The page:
Every day transhumanists

Transhumanism as a movement is interested in enhancing the human condition and the lives of humans with man-made technologies. In previous posts, I discussed some radical examples.LED  lights under the skin, RFID chips – one artist even had a camera attached to his head to turn colours into sounds.Technologies like these make transhumanism seem scary and confronting to others.

But transhumanism covers so much more than just implanted cameras and creepy glasses. That cup of coffee or can of energy drink you grab in the morning, the prescription medication you take with breakfast, even the clothes on your back are all examples of man-made technologies that improve human life and allow us to operate on a higher level, live longer than imagined by societies of the past.

In my last blog, I said I wanted to understand the day-to-day of transhumanism. It was this article that made me realise I am living the experience every day, alongside most of the women I know. A while ago, I was implanted with a tiny piece of technology that allows me to control my biological functions to improve my life – an IUD. Whether it’s the pill, the Implanon or an IUD, most girls I know have been hacking their bodies since their teens. My brother, who has a Ritalin prescription for ADHD, has been hacking his body since he was a child.

Transhumanism aims to improve the human condition through “genetic engineering, psychopharmacology, anti-aging therapies, neural interfaces, advanced information management tools, memory enhancing drugs, wearable computers, and cognitive techniques” (Bostrom, 2003, 2)

h+ collage

Most people are already living the H+ lifestyle. In fact, we couldn’t imagine our lives without some technologies. The idea of creating solutions to the inefficiencies of the human experience is as old as the wheel, and transhumanism is here. The future approaches, and the biggest decision we have to make is how much we want to freak out about it.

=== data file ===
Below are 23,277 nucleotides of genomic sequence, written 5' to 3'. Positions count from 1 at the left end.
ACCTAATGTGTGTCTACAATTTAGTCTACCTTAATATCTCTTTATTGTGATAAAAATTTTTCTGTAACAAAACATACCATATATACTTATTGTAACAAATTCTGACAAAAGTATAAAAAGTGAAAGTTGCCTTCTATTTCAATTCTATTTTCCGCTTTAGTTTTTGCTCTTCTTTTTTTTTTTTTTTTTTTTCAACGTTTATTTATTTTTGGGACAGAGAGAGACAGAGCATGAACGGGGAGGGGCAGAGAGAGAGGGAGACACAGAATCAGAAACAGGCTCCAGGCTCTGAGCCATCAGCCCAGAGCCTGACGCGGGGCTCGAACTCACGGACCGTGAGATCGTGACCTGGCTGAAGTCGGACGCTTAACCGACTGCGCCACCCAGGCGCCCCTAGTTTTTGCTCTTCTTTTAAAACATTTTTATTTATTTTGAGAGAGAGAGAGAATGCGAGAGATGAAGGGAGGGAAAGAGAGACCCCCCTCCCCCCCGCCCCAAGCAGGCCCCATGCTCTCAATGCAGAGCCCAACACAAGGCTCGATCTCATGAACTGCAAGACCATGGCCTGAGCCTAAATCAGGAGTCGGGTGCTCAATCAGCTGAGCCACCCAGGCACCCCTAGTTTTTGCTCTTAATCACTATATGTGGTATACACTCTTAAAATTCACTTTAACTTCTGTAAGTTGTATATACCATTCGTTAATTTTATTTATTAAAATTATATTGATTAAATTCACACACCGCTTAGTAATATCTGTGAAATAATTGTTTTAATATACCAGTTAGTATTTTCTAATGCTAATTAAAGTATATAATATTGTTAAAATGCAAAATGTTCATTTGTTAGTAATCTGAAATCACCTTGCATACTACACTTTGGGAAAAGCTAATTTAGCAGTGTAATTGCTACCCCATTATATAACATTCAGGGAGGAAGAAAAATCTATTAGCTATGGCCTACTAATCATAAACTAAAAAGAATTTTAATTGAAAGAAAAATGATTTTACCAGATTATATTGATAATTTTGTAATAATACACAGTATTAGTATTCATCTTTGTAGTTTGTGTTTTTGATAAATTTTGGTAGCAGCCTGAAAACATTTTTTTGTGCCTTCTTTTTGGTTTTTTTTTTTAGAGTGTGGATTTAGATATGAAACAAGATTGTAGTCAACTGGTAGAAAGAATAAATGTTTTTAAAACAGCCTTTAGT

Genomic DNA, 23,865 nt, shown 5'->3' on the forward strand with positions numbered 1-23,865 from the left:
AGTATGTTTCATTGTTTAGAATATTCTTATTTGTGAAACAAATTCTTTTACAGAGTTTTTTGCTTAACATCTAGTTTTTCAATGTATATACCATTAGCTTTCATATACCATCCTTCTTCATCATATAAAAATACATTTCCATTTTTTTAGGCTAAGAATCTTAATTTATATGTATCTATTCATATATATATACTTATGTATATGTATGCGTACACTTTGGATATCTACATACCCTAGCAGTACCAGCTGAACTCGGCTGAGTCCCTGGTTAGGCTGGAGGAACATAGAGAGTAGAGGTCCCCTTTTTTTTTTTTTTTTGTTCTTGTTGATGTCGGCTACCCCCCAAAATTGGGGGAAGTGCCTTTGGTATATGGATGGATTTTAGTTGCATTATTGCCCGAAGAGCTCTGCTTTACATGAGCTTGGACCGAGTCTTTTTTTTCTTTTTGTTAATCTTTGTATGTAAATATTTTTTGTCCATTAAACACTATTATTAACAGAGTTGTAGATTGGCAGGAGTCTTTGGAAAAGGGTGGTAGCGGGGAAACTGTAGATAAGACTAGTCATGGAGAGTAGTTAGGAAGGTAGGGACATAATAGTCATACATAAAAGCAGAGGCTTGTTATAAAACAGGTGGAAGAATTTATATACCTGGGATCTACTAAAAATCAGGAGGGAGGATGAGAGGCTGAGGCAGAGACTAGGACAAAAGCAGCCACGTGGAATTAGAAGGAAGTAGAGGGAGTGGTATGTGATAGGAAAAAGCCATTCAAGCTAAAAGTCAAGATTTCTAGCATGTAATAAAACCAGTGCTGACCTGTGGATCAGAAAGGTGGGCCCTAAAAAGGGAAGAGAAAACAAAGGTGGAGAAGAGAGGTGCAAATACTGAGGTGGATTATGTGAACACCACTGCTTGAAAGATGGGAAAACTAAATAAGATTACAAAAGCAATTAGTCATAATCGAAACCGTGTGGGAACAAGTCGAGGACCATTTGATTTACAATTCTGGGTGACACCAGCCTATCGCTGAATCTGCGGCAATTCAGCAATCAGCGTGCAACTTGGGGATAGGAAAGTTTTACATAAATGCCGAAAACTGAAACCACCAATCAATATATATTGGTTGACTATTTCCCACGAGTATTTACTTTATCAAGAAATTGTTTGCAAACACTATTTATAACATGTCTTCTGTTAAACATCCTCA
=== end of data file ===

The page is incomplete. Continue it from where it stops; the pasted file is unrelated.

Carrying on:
Sources

Bostrom, N. 2003. The Transhumanist FAQ, v. 2.1. Oxford: World Transhumanist Association

Cochlear image

https://commons.wikimedia.org/wiki/File:Blausen_0244_CochlearImplant_01.png

Metformin image

By User:Ash (Own work) [Public domain or Public domain], via Wikimedia Commons

https://commons.wikimedia.org/wiki/File%3AMetformin_500mg_Tablets.jpg

ns.wikimedia.org/w/index.php?curid=488192

Gene therapy image

Public Domain, https://commons.wikimedia.org/w/index.php?curid=488192

IUD image

Fitbit image

http://www.fitbit.com/au/home

Coffee image

https://pixabay.com/en/a-cup-of-coffee-coffee-beans-coffee-399480/

 

2 thoughts on “Every day transhumanists

  1. I never thought of all these changes and medical/technological break throughs to be aspects of ‘trans humanism’ but I can see now that is definitely the case. I kept thinking, what would be considered the best trans humanism hacks. I came across this article by Micheal Annisimov which not only list the top 10 but goes into more detail why he considers these technologies to be the best, as well as some origin exploration behind the invention of these inventions. https://lifeboat.com/ex/transhumanist.technologies

    I keep thinking of that whole concept by McLuhan where technologies act as an extension of our body (https://www.utwente.nl/bms/wijsb/organization/brey/Publicaties_Brey/Brey_2000_Extension_Faculties.pdf) , hearing aids help us here, glasses help us see, phones an extension of communication. So it makes me wonder what is the future and what aspects of our bodies are we going to expand upon in the future. Learning, memory, emotions or physical aspects such as longevity, camouflage capabilities the possibilities are endless. One concern that I have is, where do we draw the line, when is too far, when do we say, “no we cannot cross that line”. Good read keep up the good work.

    Like

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